You know how invested I am in helping the youth of our nation avoid the fate that’s been set out for them…A future filled with obesity, diabetes, and disease.
And a new report in the journal Pediatrics raises an interesting point. It says that many pediatricians don’t talk to kids about lifestyle. Despite the raging obesity epidemic, too few kids and teenagers are getting advice from their medical doctors about healthy eating and physical activity.
The researchers, led by the Agency for Healthcare Research and Quality, analyzed data on some 14,000 boys and girls between 11 to 17 years old.
And they found that less than half of the kids got any counseling of this type. Only 47 percent of girls and 44 percent of boys were advised to eat healthy. And only 36 percent of boys and girls were advised to exercise more.
The truly obese kids were most likely to get this advice, researchers found. Kids who were classified as “overweight” were less likely to hear it.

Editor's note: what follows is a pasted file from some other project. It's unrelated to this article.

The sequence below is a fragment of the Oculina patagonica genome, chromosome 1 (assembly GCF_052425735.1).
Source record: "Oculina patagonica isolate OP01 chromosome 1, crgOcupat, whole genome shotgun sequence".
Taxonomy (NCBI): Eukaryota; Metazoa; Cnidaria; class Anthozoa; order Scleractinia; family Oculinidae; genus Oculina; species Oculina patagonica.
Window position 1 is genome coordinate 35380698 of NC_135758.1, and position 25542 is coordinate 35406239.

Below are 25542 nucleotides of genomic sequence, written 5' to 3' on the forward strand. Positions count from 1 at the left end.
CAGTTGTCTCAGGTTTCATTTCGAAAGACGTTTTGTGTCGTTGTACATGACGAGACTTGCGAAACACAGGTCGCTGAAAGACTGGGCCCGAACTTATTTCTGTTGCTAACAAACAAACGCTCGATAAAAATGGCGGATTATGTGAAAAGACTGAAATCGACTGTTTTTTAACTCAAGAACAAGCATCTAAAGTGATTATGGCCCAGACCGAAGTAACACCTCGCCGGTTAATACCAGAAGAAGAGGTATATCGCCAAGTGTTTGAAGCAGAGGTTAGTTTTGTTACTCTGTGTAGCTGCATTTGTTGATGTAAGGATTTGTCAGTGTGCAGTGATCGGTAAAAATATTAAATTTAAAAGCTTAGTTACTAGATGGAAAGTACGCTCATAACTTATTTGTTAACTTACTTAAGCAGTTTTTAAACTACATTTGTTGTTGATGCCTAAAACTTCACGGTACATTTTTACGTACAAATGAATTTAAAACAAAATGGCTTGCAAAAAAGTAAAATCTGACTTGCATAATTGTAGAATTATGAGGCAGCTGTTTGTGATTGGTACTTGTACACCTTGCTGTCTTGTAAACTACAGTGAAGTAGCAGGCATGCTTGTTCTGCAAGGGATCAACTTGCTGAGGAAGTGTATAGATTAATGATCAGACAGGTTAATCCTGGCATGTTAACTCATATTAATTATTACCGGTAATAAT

But based on my experience, treating kids in my clinic, just telling kids to eat healthy and exercise more won’t get you very far anyway.
You can’t just tell a kid to do something. In fact, that’s often a sure-fire way to make sure they DON’T do it. What works best is to set a good example.
SHOW them what they should do. Don’t TELL them.
I’m not just talking about pediatricians. Teachers are also role models. And, obviously, parents should be taking the lead here.
It’s your job to get the whole family involved in these lifestyle changes. Take field trips to the local farmers market. Ride your bikes! Let the kids help you fix lunches and dinners. Healthy ones. The only way to get kids to make their health a priority is if YOU make it one, too.
“Obesity Counseling by Pediatric Health Professionals: An Assessment Using Nationally Representative Data,” Pediatrics 2012, epub ahead of print 6/4/12